Walk Between Worlds, out now, is not exactly a concept album, but Kerr acknowledges a unifying theme between its eight tracks (11 on the deluxe edition). "There was a shared emotion in the songs," Kerr explains. "All the songs were kind of about abstract religious content, about faith or your faith or the maintenance of faith. It's something I think we've looked at before and it definitely resonates now, albeit from a much more experienced point of view. I would like to think it's just positive music, not in a kind of naive way, but I just think there's something about our music that tries to be optimistic." Kerr and Burchill, meanwhile, remained buoyed by a youthful crew of bandmates that includes three members who came on board just last year.
"It feels good to be working with younger people. It feels good to be working with women," Kerr says. "It's been a bit controversial with some of the social network sites, because people, fans -- and where would we be without them -- they don't like it when you change around things too much. But we do change things around and we feel that it's good to open the door. It's great to say '40 years!' and all that; There's a lot of strength in that. But there's a lot of dangers as well -- autopilot being one of them, doing the same old same old. You've got to open the door and let new opportunities walk in. That's what we've been doing, and these (new) people have been inspiring us. It really feels good."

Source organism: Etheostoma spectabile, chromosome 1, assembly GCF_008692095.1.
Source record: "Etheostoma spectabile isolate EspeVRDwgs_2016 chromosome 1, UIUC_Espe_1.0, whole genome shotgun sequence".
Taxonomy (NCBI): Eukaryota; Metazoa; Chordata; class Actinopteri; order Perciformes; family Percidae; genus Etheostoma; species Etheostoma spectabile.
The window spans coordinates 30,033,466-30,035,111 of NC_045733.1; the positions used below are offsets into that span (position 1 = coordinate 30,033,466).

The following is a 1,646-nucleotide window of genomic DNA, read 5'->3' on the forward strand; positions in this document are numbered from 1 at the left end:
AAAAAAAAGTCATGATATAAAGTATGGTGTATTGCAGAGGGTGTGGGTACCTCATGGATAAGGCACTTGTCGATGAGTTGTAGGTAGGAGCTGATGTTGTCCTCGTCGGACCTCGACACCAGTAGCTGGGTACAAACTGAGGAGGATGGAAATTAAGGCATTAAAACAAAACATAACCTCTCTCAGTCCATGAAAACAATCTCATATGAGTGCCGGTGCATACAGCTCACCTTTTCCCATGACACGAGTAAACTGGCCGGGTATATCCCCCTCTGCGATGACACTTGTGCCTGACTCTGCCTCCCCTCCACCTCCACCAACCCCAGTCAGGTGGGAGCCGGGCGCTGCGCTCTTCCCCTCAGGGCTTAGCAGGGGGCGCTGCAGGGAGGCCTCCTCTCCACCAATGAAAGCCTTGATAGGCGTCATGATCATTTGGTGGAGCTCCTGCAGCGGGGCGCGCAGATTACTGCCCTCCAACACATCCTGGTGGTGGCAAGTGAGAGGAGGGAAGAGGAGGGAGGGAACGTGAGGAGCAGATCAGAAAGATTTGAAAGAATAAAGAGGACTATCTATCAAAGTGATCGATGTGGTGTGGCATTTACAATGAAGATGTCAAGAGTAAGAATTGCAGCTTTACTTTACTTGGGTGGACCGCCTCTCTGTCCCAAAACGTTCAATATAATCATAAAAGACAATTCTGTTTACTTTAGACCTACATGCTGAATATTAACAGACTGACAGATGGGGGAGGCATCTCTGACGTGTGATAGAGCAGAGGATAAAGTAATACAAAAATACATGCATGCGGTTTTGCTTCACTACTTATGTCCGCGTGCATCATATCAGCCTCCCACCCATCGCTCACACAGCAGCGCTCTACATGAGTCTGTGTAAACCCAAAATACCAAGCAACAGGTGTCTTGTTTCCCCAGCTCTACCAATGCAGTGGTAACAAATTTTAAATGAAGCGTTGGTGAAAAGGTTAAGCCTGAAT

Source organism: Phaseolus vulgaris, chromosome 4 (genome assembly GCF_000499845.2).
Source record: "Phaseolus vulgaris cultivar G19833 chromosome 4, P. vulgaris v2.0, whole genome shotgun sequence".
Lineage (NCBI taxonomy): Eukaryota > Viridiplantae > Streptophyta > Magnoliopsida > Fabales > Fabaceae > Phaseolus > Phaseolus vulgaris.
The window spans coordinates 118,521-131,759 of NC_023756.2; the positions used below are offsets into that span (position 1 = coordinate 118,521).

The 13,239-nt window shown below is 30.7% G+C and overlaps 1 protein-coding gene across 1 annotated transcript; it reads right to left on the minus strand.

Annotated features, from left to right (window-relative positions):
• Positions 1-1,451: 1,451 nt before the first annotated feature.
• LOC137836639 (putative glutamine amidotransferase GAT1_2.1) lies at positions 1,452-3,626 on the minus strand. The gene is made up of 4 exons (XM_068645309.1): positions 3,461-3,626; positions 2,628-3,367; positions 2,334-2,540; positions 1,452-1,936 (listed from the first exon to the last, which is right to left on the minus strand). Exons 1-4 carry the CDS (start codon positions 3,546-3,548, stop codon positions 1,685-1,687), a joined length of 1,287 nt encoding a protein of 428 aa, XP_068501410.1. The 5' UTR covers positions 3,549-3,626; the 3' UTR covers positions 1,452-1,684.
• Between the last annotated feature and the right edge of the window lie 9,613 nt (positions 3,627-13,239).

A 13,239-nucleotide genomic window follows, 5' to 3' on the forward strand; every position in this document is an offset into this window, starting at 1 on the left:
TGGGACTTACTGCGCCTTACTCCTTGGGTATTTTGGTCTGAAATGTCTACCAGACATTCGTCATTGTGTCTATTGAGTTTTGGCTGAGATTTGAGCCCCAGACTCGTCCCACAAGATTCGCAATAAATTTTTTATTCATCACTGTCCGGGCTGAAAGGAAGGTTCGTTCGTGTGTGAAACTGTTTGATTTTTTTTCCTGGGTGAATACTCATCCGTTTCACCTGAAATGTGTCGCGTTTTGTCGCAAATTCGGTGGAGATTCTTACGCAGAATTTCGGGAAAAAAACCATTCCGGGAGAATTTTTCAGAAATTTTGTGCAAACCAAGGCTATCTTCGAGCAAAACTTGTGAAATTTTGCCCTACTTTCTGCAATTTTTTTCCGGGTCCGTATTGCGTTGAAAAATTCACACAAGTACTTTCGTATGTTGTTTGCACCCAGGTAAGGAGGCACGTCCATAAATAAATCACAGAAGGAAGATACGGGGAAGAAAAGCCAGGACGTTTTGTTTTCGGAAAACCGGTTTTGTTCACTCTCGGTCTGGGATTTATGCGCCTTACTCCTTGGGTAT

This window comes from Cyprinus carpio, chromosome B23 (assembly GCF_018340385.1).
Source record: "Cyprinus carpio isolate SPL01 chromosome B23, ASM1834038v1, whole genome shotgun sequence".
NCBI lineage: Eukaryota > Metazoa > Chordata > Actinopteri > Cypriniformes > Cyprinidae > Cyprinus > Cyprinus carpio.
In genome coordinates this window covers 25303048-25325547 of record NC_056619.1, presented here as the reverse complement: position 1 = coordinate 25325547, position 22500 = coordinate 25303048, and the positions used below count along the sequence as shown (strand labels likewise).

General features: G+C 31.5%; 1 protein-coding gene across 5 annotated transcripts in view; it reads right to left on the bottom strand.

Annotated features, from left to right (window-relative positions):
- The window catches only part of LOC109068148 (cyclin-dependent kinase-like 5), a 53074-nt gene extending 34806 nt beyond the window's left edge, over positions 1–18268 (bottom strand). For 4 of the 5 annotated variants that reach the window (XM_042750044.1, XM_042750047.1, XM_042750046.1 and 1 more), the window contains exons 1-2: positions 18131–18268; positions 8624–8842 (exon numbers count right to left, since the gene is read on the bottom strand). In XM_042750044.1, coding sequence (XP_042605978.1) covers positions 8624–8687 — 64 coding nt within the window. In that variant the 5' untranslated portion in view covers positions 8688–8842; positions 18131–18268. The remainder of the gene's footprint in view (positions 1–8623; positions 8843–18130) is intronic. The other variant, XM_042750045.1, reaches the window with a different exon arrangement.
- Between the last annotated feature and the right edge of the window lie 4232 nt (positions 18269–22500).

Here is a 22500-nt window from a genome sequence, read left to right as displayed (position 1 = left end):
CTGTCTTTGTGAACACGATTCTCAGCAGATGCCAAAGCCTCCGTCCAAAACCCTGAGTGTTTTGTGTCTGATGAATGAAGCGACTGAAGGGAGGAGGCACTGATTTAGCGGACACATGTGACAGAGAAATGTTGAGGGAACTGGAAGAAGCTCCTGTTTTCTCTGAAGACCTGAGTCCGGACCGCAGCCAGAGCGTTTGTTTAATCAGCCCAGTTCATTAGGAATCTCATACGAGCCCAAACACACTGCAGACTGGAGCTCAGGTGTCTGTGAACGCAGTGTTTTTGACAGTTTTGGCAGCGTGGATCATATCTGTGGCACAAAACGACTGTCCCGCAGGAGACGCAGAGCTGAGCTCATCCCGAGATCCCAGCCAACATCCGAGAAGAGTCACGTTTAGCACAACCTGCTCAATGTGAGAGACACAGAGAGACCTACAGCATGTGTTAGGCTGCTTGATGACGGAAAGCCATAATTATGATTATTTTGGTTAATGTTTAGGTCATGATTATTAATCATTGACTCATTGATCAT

Simple Minds kicks off a European tour on Feb. 13 at home in Glasgow, Scotland, with dates booked into the summer. Kerr is hoping the new album will bring the group into other territories, including North America -- most likely, he says, packaged with another band but most definitely not as part of a throwback package tour.
"I wouldn't criticize anyone, but that’s not for us," he says. "It's a little cheesy, that stuff. We're lucky in that we've been looked after, so it's not like we have to pay for the kids' school fees. So we don't have to do that. When we go out there to play, we're looking for something that's still working. We want to play to as many people as we can, but we don't want to go out as some museum act."